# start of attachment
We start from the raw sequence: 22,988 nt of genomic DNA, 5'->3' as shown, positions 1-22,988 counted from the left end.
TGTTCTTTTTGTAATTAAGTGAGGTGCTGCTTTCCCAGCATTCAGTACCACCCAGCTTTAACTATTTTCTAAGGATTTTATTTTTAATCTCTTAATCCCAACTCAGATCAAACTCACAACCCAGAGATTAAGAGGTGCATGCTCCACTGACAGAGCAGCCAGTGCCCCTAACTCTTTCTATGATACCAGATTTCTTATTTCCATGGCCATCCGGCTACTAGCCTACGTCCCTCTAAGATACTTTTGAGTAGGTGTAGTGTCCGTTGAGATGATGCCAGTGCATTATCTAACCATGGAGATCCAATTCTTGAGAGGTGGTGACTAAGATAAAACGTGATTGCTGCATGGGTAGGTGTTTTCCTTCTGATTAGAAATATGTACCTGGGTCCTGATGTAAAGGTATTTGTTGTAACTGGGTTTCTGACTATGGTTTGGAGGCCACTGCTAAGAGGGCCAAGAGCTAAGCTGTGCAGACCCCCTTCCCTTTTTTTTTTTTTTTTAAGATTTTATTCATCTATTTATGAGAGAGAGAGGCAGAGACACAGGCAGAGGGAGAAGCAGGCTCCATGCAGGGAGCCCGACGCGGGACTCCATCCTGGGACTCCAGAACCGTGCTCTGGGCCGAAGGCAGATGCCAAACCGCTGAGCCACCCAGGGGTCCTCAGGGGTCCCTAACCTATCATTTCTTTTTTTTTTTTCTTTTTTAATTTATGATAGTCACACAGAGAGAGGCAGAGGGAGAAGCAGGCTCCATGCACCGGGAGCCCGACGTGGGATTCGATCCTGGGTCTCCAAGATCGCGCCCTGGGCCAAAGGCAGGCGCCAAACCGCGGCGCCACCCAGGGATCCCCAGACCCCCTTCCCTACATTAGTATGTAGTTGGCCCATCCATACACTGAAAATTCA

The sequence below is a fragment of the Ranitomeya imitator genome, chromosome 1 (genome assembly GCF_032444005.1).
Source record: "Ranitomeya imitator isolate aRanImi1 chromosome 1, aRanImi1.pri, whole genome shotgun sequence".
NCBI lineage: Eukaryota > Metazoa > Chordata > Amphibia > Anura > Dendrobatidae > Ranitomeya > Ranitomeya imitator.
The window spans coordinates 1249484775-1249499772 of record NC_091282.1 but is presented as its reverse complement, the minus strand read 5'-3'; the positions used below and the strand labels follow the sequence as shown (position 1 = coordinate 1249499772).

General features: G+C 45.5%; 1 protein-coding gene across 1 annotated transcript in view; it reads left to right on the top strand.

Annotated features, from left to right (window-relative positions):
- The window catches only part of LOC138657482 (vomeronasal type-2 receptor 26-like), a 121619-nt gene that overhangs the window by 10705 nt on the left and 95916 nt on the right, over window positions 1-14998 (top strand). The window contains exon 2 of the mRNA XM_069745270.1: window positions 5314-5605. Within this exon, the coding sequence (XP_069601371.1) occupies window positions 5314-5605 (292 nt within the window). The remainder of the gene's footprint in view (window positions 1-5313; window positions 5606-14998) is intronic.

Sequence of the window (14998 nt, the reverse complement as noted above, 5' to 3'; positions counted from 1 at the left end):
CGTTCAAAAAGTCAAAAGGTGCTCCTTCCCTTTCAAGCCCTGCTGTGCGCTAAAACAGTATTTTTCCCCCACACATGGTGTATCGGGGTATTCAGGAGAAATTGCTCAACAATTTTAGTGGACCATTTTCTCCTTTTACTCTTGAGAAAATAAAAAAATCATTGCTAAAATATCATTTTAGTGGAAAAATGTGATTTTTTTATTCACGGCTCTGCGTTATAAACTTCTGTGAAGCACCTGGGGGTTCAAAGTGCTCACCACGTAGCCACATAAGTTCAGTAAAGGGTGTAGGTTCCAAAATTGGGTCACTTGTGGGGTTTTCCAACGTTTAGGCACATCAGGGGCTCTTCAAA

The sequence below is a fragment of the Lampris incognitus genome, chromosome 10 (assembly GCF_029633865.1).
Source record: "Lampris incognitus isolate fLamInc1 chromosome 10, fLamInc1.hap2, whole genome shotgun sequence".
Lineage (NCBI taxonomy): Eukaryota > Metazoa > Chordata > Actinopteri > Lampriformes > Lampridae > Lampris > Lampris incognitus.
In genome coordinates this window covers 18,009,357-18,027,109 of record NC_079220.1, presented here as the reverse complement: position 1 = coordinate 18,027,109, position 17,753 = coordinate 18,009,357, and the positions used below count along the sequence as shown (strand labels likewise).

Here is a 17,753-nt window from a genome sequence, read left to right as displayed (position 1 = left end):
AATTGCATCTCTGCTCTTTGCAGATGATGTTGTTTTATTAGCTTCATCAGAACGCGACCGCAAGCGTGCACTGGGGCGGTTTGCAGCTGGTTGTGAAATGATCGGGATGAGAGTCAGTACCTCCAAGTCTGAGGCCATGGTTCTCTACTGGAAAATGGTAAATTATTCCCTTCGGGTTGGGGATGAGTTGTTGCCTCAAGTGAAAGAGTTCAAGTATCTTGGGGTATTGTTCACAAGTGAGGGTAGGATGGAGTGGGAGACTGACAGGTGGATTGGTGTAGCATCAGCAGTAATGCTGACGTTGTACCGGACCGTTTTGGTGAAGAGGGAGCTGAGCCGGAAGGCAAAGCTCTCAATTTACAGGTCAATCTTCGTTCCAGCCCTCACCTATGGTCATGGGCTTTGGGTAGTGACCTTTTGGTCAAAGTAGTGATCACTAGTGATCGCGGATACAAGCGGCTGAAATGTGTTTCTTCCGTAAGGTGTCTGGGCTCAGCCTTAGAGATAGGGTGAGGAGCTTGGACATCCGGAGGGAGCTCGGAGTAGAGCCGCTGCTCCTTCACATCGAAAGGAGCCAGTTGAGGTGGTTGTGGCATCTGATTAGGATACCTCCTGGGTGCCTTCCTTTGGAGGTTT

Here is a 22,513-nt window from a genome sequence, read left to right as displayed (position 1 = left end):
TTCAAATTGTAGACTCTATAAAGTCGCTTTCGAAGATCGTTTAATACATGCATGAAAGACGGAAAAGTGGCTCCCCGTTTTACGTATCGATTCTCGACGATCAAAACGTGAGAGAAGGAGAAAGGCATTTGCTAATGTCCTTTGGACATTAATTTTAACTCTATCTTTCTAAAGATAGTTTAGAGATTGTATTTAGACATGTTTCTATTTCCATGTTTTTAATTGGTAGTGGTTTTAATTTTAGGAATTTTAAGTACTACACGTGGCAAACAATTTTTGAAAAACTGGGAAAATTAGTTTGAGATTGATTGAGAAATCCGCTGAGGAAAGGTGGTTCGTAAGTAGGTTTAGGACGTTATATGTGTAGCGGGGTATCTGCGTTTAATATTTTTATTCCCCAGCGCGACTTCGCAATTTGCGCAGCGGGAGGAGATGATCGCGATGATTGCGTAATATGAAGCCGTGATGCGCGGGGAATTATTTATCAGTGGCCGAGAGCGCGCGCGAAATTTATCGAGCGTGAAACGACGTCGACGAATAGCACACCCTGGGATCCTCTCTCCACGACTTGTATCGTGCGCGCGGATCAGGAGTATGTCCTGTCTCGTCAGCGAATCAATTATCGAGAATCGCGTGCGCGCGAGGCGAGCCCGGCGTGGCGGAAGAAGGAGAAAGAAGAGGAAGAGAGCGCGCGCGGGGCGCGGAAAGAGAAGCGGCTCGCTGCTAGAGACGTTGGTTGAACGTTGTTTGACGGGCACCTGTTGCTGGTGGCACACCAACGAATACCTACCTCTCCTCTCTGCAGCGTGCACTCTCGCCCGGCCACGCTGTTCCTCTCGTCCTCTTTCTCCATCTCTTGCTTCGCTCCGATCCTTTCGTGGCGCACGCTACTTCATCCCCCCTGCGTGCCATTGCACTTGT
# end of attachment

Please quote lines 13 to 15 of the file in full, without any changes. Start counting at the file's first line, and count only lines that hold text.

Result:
Source record: "Lampris incognitus isolate fLamInc1 chromosome 10, fLamInc1.hap2, whole genome shotgun sequence".
Lineage (NCBI taxonomy): Eukaryota > Metazoa > Chordata > Actinopteri > Lampriformes > Lampridae > Lampris > Lampris incognitus.
In genome coordinates this window covers 18,009,357-18,027,109 of record NC_079220.1, presented here as the reverse complement: position 1 = coordinate 18,027,109, position 17,753 = coordinate 18,009,357, and the positions used below count along the sequence as shown (strand labels likewise).